15) She doubted the sincerity of this assurance no more than he had doubted it himself, and she thought of it for her daughters’ Sake with satisfaction, though as for herself she was persuaded that a much smaller provision than 7000L would support her in affluence.
16) I only hope, for the Sake of the rising male sex generally, that you may be found in as vulnerable and soft-hearted a mood by the first eligible young fellow who appeals to your compassion; and I wish I were a young fellow, that I might avail myself, on the spot, of such a favourable opportunity for doing so, as the present.’ ‘You are as great a boy as poor Brittles himself,sreturned Rose, blushing. ‘Well,ssaid the doctor, laughing heartily, that is no very difficult matter.
17) Only then does he feel the beloved one fully in his possession, when she no longer deceives herself about him, when she loves him just as much for the Sake of his devilry and concealed insatiability, as for his goodness, patience, and spirituality.
18) Mrs Wollstonecraft has presumed to say . . . that the homage men pay to youth and beauty is insidious; that women for the Sake of this . . . permit themselves . . . to submit to this inferiority of character. . . .
19) He repeated the inquiry with yet greater eagerness. ‘For God’s Sake tell me, is she out of danger, or is she not?’ ‘We hope she is.’
20) Perhaps the paradox of his situation becomes so dreadful that, precisely where he has learnt GREAT SYMPATHY, together with great CONTEMPT, the multitude, the educated, and the visionaries, have on their part learnt great reverenceóreverence for ëgreat mensand marvelous animals, for the Sake of whom one blesses and honours the fatherland, the earth, the dignity of mankind, and oneís own self, to whom one points the young, and in view of whom one educates them.
21) The idle, rich man wanted some aim in life—he, and the few young bucks he enrolled under his banner, had amused themselves for months in risking their lives for the Sake of an innocent few.
22) Fate HAD decided, had made her speak, had made her do a vile and abominable thing, for the Sake of the brother she loved.
23) It is secretly indulged in for its own Sake – even though, for a puritan like Defoe, this is as morally indefensible as selfpleasuring sex as opposed to the reproductive variety.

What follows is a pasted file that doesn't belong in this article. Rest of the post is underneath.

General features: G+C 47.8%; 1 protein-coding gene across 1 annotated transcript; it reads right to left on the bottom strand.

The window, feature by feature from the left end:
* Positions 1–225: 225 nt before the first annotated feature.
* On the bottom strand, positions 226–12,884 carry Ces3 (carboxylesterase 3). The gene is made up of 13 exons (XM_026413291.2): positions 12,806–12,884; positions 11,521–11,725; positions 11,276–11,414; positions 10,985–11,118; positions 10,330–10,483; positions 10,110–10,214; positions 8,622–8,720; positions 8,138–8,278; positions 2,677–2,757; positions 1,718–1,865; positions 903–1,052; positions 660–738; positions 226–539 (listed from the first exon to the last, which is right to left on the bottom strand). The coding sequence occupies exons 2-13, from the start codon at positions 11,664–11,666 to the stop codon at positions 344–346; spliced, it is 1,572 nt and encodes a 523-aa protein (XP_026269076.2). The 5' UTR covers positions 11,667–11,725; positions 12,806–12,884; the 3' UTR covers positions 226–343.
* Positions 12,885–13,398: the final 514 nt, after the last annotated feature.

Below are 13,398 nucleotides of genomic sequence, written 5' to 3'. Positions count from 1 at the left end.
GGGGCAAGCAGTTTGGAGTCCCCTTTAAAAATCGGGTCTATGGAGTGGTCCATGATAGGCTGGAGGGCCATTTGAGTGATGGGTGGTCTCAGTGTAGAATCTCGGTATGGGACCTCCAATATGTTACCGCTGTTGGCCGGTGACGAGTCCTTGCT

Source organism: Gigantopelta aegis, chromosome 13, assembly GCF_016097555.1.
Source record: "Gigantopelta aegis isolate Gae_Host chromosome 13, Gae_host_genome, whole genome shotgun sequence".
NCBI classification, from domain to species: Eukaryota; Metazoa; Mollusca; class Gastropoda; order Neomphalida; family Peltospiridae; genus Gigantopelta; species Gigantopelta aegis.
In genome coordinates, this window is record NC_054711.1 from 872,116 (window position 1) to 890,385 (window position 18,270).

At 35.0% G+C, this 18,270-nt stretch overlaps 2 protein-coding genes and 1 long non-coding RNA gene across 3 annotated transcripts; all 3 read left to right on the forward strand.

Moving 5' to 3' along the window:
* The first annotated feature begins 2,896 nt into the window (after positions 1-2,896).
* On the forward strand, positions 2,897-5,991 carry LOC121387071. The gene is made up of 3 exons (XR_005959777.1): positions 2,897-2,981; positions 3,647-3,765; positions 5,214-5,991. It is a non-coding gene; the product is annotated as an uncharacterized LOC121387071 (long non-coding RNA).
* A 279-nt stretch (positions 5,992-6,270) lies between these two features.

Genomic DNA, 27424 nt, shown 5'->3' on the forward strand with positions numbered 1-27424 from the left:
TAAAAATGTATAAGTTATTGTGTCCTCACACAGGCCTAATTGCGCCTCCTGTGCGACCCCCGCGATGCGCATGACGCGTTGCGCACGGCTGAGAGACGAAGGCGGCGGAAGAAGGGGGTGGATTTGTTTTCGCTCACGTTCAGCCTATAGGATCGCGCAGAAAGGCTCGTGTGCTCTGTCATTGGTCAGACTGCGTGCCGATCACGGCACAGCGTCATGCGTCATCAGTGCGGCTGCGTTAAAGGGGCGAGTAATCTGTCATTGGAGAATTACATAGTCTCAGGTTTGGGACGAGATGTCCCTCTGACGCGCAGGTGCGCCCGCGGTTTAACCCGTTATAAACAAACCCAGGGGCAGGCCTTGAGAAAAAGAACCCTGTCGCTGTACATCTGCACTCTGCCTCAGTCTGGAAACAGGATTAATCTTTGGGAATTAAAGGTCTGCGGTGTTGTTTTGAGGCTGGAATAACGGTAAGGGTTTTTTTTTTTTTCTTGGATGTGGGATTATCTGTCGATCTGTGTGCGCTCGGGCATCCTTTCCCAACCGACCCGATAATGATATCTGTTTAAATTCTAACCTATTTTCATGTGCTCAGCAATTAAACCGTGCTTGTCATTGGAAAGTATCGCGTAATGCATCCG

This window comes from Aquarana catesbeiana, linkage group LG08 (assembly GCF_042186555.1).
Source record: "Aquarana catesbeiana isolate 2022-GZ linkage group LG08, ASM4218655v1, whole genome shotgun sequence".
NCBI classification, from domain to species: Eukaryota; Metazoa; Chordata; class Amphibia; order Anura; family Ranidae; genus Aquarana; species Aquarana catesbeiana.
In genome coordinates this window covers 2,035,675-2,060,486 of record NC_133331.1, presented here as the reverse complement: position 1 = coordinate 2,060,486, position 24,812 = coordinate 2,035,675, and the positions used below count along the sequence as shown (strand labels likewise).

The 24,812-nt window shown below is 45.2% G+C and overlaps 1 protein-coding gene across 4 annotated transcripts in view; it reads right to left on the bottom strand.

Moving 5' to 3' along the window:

24) This is why Defoe has to insist that the story exists for the Sake of the moral, even though it is farcically obvious that it does not.
25) Tell me, Willoughby; for heaven’s Sake tell me, what is the matter?’
26) Just as you can collect as an end in itself, so there is a sense in which an artist pursues his or her craft simply for the Sake of it.
27) Sure somebody else might be found that would do as well; somebody that is in orders already.’ ‘My dear ma’am,ssaid Elinor, what can you be thinking of?— Why, Colonel Brandon’s only object is to be of use to Mr Ferrars.’ ‘Lord bless you, my dear!—Sure you do not mean to persuade me that the Colonel only marries you for the Sake of giving ten guineas to Mr Ferrars!’
28) If any being felt emotions of benevolence towards me, I should return them a hundred and a hundredfold; for that one creature’s Sake I would make peace with the whole kind!
29) But if there should by any chance happen to be a woman who is single at seven and twenty, I should not think Colonel Brandon’s being thirty-five any objection to his marrying HER.’ ‘A woman of seven and twenty,ssaid Marianne, after pausing a moment, can never hope to feel or inspire affection again, and if her home be uncomfortable, or her fortune small, I can suppose that she might bring herself to submit to the offices of a nurse, for the Sake of the provision and security of a wife.
30) They were spontaneous semioticians, who needed for their own Sake to be skilled in deciphering signs of power, symptoms of dissent, and fruitful or dangerous areas of ambiguity.